Proposition 1, which would raise the minimum wage from $9.19 to $15 an hour, was still leading Friday afternoon, but only by 55 votes.
Two thousand five hundred votes were tabulated for “Yes” and 2,445 votes were tabulated for “No” as of 4:30 p.m.
If the “Yes” vote maintains its lead, the new ordinance will take effect Jan. 1.
The new minimum wage will apply to the airlines, terminal concessions such as food services, off-site airport parking, rental cars, hotels and their restaurants at SeaTac airport. If workers don't get raises and paid sick leave provided by the initiative, they can take their employers to court.
Initiative backers said the city of Seattle has the responsibility to collect the records. It will have to determine its own method of auditing the estimated 70 businesses covered by the initiative, to make sure they're paying adequate wages.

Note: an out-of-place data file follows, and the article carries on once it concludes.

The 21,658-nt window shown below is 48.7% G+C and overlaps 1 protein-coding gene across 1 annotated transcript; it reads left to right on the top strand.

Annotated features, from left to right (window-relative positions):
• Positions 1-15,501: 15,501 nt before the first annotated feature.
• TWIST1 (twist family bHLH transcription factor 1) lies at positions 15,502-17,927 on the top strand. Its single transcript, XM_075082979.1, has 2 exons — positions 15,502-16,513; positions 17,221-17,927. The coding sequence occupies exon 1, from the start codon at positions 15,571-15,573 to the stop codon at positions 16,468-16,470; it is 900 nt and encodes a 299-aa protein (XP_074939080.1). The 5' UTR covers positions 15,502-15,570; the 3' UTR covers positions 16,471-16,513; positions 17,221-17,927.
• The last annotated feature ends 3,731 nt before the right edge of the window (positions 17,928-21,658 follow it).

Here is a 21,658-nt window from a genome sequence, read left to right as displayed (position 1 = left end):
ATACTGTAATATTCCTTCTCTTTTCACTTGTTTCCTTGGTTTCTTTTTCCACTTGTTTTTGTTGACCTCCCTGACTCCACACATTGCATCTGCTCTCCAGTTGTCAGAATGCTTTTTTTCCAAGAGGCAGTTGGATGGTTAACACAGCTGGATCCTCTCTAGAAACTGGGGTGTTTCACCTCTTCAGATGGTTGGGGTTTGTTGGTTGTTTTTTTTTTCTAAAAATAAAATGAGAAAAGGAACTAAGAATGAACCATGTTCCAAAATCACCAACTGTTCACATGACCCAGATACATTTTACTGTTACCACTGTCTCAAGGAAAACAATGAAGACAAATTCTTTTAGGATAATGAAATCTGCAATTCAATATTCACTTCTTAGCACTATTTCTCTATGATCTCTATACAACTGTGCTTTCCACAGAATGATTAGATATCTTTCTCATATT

The city hasn't started that process because the vote hasn't been certified and there's a pending court case on Prop 1.
SeaTac City Manager Todd Cutt said the court will be looking at "what of the basic tenets of the ordinance would apply, should apply, lawfully do apply and then how we're going to enforce that."